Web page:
Ninth Circuit, Once Again, Upholds Block of President’s Revised Travel Ban

The Court of Appeals for the Ninth Circuit issued a ruling today that upholds a lower court’s block of the President’s revised travel ban.

The lower federal court, based in Hawaii, originally held that the order exceeded the President’s scope of power and that it was too sweeping. The Trump administration appealed this to the (now infamous) Ninth Circuit, where the lower court’s ruling was upheld, USA Today is reporting.

This is the second blow to the revised (just the revised one) travel ban from a federal appeals court. Last month, we reported that the Court of Appeals for the Fourth Circuit ruled against the travel ban, although on different grounds.

The Fourth Circuit stated that the order “speaks with vague words of national security, but in context drips with religious intolerance, animus, and discrimination.” Chief Justice Roger Gregory wrote the opinion for the court.

The Ninth Circuit ruled on different grounds, citing the Immigration and Nationality Act. The Court, in their unanimous ruling stated that:

“The Immigration and Nationality Act gives the president broad powers to control the entry of aliens, and to take actions to protect the American public. But immigration, even for the president, is not a one-person show,” a three-judge panel declared.

The Ninth Circuit stated that this order discriminates on the basis of nationality. Hence, there are two separate appeals courts that have blocked the order, on two different grounds.

Once again, the federal appeals courts are reading all sorts of things into the order that do not exist.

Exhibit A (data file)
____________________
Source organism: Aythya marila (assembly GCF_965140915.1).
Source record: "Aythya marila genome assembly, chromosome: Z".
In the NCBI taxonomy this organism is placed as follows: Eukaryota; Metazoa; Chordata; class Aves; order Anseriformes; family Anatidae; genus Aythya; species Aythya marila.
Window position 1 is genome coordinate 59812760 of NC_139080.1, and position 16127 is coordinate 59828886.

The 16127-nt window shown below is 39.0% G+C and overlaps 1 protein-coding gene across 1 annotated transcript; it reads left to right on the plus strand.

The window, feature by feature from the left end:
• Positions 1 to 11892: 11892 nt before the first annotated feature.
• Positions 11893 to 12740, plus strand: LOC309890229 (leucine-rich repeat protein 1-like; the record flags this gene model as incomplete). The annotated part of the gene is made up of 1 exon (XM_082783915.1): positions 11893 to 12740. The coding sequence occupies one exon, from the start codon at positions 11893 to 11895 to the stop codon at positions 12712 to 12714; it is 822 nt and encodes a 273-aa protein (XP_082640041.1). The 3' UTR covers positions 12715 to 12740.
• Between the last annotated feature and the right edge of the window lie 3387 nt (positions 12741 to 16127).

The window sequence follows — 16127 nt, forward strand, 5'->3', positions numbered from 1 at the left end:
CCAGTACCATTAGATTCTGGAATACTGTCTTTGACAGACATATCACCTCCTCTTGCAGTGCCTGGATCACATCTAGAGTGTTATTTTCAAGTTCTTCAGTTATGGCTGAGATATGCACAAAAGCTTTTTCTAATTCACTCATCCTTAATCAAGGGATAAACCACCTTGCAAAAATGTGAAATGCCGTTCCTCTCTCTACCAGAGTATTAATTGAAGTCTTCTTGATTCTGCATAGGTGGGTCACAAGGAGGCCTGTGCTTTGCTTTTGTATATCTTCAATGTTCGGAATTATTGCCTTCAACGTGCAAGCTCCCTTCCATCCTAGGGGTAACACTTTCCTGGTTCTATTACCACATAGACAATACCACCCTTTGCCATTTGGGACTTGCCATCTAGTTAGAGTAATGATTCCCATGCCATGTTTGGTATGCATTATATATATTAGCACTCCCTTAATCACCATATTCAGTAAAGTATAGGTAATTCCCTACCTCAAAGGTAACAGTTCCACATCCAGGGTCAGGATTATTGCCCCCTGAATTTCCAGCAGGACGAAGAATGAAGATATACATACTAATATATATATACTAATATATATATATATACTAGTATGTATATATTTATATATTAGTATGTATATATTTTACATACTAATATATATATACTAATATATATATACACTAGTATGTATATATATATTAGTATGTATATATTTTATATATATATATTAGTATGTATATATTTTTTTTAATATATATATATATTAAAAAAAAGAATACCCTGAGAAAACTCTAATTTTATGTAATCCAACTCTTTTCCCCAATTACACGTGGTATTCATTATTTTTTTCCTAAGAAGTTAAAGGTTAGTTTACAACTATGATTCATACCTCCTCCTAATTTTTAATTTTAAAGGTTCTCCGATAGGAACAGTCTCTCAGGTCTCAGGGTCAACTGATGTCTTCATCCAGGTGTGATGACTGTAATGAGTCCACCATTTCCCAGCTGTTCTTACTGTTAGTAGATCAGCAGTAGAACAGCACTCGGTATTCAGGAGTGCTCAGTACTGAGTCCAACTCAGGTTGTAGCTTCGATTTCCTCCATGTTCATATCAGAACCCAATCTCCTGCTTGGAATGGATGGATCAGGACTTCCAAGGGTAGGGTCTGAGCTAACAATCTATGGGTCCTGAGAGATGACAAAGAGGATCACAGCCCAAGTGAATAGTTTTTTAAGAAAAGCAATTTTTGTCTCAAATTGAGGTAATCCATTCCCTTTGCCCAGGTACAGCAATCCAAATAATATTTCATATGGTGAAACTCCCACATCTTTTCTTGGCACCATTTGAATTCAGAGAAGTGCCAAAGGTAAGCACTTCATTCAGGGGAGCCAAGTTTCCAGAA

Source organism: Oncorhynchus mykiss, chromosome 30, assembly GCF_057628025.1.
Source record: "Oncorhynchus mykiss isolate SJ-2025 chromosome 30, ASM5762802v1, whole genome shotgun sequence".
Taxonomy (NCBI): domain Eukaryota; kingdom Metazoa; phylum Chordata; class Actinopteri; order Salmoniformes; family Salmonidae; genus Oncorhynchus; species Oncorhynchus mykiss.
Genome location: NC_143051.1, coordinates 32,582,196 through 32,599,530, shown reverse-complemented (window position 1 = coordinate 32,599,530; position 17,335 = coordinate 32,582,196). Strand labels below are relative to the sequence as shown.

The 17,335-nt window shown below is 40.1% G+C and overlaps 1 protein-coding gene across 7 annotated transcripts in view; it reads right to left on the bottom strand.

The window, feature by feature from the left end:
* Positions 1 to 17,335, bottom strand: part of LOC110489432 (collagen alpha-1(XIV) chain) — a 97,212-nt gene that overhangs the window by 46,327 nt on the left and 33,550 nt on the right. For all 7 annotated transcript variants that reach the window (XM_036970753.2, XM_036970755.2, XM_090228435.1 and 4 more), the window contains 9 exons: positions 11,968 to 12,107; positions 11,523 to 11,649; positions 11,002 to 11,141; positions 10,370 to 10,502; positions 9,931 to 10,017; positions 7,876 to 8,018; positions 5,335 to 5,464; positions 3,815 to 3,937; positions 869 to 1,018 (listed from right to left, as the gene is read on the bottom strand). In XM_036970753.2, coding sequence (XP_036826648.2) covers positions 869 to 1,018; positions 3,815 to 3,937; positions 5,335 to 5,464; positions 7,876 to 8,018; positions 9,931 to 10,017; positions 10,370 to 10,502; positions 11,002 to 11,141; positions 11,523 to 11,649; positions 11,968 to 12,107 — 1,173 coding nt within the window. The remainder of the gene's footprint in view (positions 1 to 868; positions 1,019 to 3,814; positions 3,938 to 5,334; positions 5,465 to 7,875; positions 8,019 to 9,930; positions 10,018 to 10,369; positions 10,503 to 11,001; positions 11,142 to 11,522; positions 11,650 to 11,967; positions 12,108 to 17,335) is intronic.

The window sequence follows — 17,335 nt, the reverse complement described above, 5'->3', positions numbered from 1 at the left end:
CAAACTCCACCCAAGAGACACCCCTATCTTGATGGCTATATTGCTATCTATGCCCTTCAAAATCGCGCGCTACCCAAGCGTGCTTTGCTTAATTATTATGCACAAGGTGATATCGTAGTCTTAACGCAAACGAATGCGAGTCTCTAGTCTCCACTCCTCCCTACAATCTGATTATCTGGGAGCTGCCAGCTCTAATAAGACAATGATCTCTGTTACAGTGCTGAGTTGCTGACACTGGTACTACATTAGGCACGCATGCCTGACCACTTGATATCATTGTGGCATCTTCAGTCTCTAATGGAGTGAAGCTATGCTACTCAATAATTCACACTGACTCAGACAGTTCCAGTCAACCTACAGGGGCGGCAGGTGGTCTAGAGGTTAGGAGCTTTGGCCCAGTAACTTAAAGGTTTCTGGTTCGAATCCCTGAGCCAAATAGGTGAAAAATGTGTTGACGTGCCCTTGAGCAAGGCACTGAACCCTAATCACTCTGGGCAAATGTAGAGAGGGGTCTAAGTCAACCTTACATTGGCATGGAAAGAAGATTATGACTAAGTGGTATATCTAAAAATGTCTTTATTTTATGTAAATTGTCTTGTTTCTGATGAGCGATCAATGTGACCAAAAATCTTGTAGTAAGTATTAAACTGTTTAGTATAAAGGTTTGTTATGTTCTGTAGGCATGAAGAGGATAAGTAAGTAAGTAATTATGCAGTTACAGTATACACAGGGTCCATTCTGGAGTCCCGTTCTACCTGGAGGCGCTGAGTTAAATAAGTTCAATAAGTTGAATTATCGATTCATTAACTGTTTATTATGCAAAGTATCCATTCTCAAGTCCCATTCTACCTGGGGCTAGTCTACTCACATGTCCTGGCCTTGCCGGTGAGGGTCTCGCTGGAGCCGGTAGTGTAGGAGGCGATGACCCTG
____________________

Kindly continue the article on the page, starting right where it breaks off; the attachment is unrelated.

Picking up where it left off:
What we have here is an order specifically targets terror prone countries for a temporary amount of time. (I question why Saudi Arabia is not on the list, but that is a separate story). The order was created so that more stringent vetting could be implemented from countries that are known to be terror hot spots.

It is NOT a Muslim ban, and it does not exceed the President’s powers.

The President is relying on a 1952 law that allows him to ban a class of immigrants if they are deemed to be detrimental to U.S. interests. The Ninth Circuit had the audacity to say there was not even a rational basis for the order (I guess they have missed the terrorist attacks from people native to several of these countries?).

The order was modeled off of information obtained by the Obama administration, so what President Trump did was to simply enact something that was already in the works. After all, former President Obama issued a similar travel ban from Iraq, but only now it’s an issue?

Additionally, as Axios points out, the court did look at the President’s Twitter account when considering the case.

Trump’s tweets matter: The decision cites a Trump tweet as evidence that Trump understands it is “‘countries” that are “inherently dangerous, rather than the 180 million individual nationals of those countries who are barred from entry under the President’s ‘travel ban.'”

The ruling will probably be appealed to the Supreme Court. But the administration will have to tackle two issues, the rulings on separate grounds from two separate appeals courts. The case may be consolidated into one if appealed, but arguments for both issues will have to be made.